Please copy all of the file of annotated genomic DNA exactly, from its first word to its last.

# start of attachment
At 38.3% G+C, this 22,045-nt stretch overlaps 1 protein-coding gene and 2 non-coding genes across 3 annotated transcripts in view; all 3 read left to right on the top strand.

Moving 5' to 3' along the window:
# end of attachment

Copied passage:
At 38.3% G+C, this 22,045-nt stretch overlaps 1 protein-coding gene and 2 non-coding genes across 3 annotated transcripts in view; all 3 read left to right on the top strand.

Moving 5' to 3' along the window: